Rural roads offer some of the most beautiful and enjoyable drives. Whether you are driving on a rural road out of necessity or to experience scenic vistas, you should take special precautions. If you are used to driving in busy metropolitan areas, rural roads may seem almost harmless; however, there are many dangers associated with driving on back roads. Here are some tips that will help to ensure your safety while driving on rural roads.
Be aware of the speed limit. Many drivers assume that they can drive quickly on rural roads because there is typically little to no traffic. This is not the case. Rural roads often have very low speed limits that are sparsely posted. You should drive at or below the speed limit regardless of how unnecessarily slow it may seem.
40 mph sign in Yosemite National Park
Use caution when passing. Long, straight stretches of rural roads often allow drivers to pass slower vehicles. If you choose to pass a vehicle, make sure that the section of road on which you intend to pass is marked accordingly.
If there are both solid and dashed yellow lines between lanes, you may pass only if the dashed yellow line is on your side
Watch for hidden driveways. Rural roads are often scattered with residences. When driving on these types of roadways, watch out for driveways. If a rural road is curvy or hilly, driveways can be difficult to see until you are very close to them. This could put you in danger of colliding with another vehicle as it is pulling out onto the road.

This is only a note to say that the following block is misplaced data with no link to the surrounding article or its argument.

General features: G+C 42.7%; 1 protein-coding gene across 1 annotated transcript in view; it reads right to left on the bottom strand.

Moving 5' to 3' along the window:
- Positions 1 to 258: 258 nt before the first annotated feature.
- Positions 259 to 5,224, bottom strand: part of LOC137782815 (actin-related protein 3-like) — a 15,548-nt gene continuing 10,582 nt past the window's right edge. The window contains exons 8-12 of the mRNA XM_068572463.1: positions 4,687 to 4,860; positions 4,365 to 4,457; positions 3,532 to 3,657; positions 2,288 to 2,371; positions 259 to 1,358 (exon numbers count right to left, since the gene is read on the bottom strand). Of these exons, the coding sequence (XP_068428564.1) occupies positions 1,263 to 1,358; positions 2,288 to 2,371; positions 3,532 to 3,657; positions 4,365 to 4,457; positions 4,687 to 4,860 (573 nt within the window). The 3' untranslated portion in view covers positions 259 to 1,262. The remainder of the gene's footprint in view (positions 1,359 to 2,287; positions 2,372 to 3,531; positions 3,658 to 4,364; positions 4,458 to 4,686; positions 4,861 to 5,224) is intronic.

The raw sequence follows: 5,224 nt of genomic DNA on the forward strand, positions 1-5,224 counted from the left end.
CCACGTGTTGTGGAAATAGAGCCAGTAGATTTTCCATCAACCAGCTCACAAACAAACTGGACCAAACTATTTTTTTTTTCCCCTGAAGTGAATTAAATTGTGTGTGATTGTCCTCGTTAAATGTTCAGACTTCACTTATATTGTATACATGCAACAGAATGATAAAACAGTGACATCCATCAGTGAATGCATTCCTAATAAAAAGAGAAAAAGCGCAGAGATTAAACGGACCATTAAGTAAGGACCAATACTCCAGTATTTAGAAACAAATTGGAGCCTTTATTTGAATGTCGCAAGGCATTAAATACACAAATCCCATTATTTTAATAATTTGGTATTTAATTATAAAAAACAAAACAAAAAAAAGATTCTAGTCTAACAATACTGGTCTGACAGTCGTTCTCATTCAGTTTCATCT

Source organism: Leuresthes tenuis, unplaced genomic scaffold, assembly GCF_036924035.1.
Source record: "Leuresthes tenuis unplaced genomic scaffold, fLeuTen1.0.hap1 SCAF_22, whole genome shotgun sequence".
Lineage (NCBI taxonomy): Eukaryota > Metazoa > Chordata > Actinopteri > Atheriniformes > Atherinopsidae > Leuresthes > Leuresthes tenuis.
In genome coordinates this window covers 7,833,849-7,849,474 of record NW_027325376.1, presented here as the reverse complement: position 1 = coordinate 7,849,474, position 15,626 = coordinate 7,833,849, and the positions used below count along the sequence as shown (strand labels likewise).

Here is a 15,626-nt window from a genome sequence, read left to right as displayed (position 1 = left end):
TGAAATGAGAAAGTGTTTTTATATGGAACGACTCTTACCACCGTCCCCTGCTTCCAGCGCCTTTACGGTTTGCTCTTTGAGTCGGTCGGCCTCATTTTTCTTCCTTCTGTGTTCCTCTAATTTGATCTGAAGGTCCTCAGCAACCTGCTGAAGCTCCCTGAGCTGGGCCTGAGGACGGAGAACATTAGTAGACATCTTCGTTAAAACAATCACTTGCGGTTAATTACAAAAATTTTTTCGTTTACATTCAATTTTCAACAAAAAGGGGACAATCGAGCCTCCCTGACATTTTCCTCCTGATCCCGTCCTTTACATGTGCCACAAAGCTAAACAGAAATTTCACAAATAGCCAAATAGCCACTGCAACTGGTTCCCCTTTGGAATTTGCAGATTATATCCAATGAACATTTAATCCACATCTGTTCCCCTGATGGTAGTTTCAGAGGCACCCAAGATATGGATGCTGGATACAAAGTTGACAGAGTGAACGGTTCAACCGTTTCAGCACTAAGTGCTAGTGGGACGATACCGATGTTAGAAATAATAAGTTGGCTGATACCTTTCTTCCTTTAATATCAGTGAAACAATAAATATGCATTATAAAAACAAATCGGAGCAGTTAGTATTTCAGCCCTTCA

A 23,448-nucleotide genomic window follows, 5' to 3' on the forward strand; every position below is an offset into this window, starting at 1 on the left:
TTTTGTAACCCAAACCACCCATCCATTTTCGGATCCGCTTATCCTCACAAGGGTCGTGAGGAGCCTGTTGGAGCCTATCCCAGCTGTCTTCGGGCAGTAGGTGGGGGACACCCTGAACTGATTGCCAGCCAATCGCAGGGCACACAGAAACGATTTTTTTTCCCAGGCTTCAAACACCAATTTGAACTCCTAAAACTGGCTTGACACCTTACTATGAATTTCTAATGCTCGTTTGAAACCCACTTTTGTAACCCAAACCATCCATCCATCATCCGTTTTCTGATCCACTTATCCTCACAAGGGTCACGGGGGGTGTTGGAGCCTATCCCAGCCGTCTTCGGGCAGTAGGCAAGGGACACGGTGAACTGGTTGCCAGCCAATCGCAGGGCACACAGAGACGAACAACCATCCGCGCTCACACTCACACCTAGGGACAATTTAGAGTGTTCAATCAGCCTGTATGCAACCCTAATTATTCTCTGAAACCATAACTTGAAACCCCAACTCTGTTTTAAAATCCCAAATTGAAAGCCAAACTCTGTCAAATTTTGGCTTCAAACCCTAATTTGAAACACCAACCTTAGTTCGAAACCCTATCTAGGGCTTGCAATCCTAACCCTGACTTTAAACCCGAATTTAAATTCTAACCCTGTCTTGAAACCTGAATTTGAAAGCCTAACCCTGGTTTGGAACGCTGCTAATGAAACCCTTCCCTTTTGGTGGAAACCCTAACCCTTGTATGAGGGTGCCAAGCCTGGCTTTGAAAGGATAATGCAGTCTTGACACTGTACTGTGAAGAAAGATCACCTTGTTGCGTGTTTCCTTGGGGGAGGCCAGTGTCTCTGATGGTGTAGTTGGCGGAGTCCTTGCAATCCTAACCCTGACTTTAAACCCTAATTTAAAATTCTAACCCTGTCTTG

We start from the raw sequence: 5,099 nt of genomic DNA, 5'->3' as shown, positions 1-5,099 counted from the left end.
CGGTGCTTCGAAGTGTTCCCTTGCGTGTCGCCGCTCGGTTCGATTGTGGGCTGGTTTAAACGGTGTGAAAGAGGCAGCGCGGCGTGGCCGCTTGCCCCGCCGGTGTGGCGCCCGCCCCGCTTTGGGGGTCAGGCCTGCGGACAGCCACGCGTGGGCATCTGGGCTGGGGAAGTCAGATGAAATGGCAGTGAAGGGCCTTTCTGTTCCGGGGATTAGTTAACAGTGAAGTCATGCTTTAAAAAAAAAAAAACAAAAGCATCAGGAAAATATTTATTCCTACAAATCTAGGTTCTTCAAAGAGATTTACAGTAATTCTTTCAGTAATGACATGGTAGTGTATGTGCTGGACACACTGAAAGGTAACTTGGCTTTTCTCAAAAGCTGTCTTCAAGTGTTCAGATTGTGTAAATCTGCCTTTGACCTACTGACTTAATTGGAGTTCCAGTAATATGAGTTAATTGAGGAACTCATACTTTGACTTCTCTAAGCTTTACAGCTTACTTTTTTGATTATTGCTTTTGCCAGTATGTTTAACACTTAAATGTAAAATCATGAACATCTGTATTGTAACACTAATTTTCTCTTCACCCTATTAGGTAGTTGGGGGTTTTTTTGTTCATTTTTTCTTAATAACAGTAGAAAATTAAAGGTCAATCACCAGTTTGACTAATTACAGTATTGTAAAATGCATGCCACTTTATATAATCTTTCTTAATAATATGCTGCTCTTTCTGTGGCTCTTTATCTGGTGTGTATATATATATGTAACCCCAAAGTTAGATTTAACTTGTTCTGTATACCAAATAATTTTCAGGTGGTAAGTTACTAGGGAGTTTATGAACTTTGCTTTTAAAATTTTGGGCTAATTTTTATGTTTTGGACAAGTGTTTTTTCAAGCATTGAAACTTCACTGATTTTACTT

Driveways that lead from windy roads are especially hazardous
Tractors, ATVs, and farming combines can often be found on rural roadways. Remember that these vehicles, especially farm equipment, have every right to be on the road. Keep a safe distance between your vehicle and these types of vehicles. The drivers of such vehicles might have limited visibility. If you attempt to pass a large piece of equipment on a rural roadway, make sure that you have plenty of time and space to make the maneuver safely. Above all, be courteous to the drivers of these types of vehicles. These rural roads are their home. They drive on them much more frequently than you do.
Tractors and other farm equipment may be wider than they look from behind and may require extra space in both lanes
In some areas, livestock may be moved across rural roads from time to time. There should be road signs marking these areas and warning drivers to slow down and use caution. If you happen upon a group of cattle or other livestock being moved from one side of a rural road to another, bring your vehicle to a halt and wait patiently for the animals to clear the roadway completely. Do not do anything that may spook the animals like revving your engine or blowing your horn. Stay inside your vehicle for safety.
Buffalo herd in the Black Hills of South Dakota
Rural roadways often have fewer street lights than metropolitan or suburban areas. Expect darker conditions when driving on rural roads at night. It may be necessary to use your car’s high beams more than usual to increase your visibility.
Driving on a country road is often a wonderful experience. Enjoy the views of farms, country houses, fields of crops, and open landscapes as you carefully drive down these less travelled roads. Remember that rural roads are not to be used as a means to get somewhere faster. Driving on a rural road requires attention to your surroundings and respect for the people and animals that inhabit the area.